[USC02] REORGANIZATION PLAN NO. 1 OF 1977
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REORGANIZATION PLAN NO. 1 OF 1977
From Title 5-AppendixREORGANIZATION PLANS

REORGANIZATION PLAN NO. 1 OF 1977

42 F.R. 56101, 91 Stat. 1633, as amended Pub. L. 97–195, §1(c)(5), June 16, 1982, 96 Stat. 115

Prepared by the President and transmitted to the Senate and the House of Representatives in Congress assembled, July 15, 1977,1 pursuant to the provisions of Chapter 9 of Title 5 of the United States Code.

EXECUTIVE OFFICE OF THE PRESIDENT

Section 1. Redesignation of Domestic Council Staff

The Domestic Council staff is hereby designated the Domestic Policy Staff and shall consist of such staff personnel as are determined by the President to be necessary to assure that the needs of the President for prompt and comprehensive advice are met with respect to matters of economic and domestic policy. The staff shall continue to be headed by an Executive Director who shall be an Assistant to the President, designated by the President, as provided in Section 203 of Reorganization Plan No. 2 of 1970. The Executive Director shall perform such functions as the President may from time to time direct.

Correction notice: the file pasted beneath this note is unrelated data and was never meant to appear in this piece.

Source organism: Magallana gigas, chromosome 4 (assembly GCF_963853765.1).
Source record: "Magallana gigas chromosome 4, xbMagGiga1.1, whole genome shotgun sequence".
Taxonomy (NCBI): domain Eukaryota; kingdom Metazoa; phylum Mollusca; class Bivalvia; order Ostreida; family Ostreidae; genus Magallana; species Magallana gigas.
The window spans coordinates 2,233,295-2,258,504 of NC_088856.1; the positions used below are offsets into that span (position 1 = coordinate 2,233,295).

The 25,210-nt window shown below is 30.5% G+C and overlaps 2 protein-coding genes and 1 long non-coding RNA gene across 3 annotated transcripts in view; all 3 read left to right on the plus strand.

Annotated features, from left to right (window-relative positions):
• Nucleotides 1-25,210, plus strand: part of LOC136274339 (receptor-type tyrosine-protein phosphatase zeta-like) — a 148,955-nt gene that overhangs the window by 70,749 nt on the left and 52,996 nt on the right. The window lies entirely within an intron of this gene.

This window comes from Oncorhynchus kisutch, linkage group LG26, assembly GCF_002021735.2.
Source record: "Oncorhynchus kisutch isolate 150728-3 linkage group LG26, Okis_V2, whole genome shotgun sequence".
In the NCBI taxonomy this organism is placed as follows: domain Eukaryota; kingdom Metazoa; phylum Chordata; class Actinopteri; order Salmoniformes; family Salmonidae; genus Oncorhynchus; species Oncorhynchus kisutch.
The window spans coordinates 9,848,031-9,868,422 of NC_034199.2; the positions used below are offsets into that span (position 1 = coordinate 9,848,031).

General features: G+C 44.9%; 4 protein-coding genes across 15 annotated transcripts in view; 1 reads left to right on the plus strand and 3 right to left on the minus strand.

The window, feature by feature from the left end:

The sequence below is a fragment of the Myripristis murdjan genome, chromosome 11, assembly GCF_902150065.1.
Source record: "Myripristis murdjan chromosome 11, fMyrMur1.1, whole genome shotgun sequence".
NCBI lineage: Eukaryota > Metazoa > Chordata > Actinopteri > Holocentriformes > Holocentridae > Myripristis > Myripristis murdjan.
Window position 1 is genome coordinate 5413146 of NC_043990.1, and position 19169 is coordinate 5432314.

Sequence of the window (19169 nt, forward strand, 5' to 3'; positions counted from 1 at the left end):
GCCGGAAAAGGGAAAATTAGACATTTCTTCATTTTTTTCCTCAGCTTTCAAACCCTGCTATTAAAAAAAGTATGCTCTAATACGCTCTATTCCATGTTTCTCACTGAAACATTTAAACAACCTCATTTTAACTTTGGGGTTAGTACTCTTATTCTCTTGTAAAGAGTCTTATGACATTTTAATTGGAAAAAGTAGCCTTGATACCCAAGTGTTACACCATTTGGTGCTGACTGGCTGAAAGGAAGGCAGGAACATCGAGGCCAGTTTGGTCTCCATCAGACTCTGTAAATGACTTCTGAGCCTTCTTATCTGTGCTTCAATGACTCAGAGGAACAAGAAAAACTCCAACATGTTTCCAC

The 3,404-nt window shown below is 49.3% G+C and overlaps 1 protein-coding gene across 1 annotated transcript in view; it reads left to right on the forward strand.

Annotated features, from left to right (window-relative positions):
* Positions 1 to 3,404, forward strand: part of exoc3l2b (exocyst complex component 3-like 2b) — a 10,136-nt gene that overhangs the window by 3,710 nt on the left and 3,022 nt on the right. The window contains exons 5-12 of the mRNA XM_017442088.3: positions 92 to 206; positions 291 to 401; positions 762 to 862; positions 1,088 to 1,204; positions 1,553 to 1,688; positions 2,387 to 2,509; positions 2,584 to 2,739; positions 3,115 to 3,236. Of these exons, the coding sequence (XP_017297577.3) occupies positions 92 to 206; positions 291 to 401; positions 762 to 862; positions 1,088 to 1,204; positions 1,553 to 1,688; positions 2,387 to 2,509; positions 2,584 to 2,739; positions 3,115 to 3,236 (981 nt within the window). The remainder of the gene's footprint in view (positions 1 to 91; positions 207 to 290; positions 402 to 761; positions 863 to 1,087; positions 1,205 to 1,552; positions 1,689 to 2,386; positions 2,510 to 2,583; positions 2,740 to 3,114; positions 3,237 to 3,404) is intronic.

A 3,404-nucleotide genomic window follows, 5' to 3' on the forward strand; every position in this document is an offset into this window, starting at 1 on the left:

Sec. 2. Establishment of an Office of Administration

There is hereby established in the Executive Office of the President the Office of Administration which shall be headed by the President. There shall be a Director of the Office of Administration. The Director shall be appointed by the President and shall serve as chief administrative officer of the Office of Administration. The President is authorized to fix the compensation and duties of the Director.

The Office of Administration shall provide components of the Executive Office of the President with such administrative services as the President shall from time to time direct.

Sec. 3. Abolition of Components